User's guide to PBS

OpenPBS Commands

Creating a job

To create a batch job, follow the example in the demo section above. First, create a script which starts up the job. It will be a plain shell script file containing commands to setup and startup your job. The following environment variables will be available to the script (and the job):

A script will look something like:


# This finds out the number of nodes we have
NP=$(wc -l $PBS_NODEFILE | awk '{print $1}')

echo "nodes ($NP cpu total):"

sort $PBS_NODEFILE | uniq



# Make the MPI call
mpirun -np 8 ./yourMPIProgram
where yourMPIProgram is the MPI executable to be run via PBS.

After creating the script in (say) myscript.pbs, use the following command to submit the job to PBS:

qsub -lnodes=n myscript.pbs

where n is the number of nodes required. The default request is 1 node, if -lnodes=n is omitted.

If you need to run in interactive mode, use the following command:

qsub -lnodes=x -I 

You will be presented with a new shell in one of the compute nodes. Do a


and you can find out which nodes have been assigned to your interactive session. You can use this PBS_NODEFILE as your machinefile in MPI runs

Here is a list of useful arguments to qsub

Checking the status of a job/queue

You can use qstat to check the status of a job.

A call to qstat without any arguments give you something like:

Job id           Name             User             Time Use S Queue
---------------- ---------------- ---------------- -------- - -----
424.frontend-0    W.3.12.bwci      reyes            00:01:06 R short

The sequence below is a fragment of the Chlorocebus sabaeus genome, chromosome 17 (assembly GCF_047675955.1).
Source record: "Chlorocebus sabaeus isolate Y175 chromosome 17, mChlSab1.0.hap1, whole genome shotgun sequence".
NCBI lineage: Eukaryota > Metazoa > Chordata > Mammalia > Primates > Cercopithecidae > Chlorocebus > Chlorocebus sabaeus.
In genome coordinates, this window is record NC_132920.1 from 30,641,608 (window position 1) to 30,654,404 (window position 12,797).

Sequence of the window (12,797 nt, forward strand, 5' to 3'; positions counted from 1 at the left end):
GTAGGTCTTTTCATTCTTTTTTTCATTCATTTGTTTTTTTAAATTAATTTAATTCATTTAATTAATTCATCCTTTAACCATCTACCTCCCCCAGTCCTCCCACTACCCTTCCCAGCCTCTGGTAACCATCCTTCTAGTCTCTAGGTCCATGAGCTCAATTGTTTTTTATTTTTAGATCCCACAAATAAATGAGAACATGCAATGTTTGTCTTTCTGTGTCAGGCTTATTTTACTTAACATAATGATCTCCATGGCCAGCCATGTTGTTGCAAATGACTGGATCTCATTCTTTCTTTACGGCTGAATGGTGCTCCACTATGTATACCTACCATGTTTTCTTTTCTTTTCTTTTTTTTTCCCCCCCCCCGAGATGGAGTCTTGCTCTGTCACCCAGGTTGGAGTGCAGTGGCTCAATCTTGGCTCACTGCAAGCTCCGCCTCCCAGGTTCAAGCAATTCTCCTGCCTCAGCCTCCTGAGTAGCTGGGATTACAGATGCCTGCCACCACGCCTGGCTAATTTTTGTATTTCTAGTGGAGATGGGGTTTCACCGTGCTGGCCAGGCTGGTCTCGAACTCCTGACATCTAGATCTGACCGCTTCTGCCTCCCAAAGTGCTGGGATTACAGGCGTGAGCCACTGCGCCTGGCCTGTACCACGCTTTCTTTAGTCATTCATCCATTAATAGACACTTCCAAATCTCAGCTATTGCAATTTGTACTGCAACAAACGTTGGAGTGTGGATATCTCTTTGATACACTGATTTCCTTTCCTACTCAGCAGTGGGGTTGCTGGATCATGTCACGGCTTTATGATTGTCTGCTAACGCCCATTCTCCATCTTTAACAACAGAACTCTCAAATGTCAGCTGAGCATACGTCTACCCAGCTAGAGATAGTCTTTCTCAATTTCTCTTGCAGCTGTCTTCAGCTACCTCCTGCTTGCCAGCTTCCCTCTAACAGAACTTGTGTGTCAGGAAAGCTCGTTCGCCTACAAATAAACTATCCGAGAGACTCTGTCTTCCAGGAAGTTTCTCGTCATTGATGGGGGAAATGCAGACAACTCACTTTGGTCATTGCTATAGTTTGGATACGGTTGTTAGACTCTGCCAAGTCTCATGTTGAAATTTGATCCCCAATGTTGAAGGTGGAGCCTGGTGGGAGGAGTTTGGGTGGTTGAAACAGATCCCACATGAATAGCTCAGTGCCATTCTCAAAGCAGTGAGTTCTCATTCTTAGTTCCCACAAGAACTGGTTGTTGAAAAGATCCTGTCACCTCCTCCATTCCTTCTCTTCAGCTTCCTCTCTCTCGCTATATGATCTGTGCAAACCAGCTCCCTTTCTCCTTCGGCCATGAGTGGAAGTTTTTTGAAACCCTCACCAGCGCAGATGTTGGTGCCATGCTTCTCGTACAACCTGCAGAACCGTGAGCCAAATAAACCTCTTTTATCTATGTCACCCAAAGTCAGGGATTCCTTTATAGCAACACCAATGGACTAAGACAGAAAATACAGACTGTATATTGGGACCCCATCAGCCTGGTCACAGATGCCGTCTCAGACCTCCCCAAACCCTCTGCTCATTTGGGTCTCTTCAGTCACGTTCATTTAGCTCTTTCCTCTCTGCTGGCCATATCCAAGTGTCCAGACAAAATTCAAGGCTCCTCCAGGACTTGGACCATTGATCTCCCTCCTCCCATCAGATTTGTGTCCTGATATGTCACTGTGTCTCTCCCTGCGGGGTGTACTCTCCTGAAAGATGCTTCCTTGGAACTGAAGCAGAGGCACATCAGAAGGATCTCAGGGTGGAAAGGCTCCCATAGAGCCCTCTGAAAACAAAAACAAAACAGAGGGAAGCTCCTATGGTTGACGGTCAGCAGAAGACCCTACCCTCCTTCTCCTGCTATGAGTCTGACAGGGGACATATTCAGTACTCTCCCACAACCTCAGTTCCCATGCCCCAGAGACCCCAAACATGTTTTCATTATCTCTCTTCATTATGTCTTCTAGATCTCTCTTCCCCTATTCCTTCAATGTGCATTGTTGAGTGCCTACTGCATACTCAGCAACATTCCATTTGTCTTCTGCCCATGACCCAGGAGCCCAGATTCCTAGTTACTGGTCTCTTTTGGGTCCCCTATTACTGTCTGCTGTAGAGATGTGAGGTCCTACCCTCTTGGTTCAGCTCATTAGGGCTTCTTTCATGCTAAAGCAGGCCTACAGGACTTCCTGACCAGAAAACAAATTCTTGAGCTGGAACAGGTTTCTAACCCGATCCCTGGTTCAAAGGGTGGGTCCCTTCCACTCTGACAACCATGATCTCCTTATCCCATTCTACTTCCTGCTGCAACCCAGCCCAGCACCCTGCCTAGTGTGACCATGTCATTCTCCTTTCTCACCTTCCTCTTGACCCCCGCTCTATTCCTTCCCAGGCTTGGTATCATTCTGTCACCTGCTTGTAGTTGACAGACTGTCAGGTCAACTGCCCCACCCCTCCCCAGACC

425.frontend-0    W.3.13.bwci      reyes            00:01:09 R short           
426.frontend-0    W.3.14.bwci      reyes            00:01:11 R short           
427.frontend-0    W.3.15.bwci      reyes                   0 Q short           
428.frontend-0    W.3.16.bwci      reyes                   0 Q short           
438.frontend-0    W.3.26.bwci      reyes                   0 Q short           
439.frontend-0    W.3.normci       reyes                   0 H short           

A call to qstat with arguments -f job identifier gives you the attributes for the job, which is very useful for debugging PBS problems

qstat -q gives you the status of all the queues:

server: frontend-0

Queue            Memory CPU Time Walltime Node Run Que Lm  State
---------------- ------ -------- -------- ---- --- --- --  -----
dqueue             --      --       --     --   12   1 --   E R
                                               --- ---
                                                12   1

Deleting a job

Deleting a job is simple. First find the job identifier with qstat. Then do:

qdel job identifier

Ron Choy
Last modified: Wed Jun 19 03:44:16 GMT 2002
Sudarshan Raghunathan (darshan at mit dot edu)
Last Modified: Monday May 2 2005 at 2:22 PM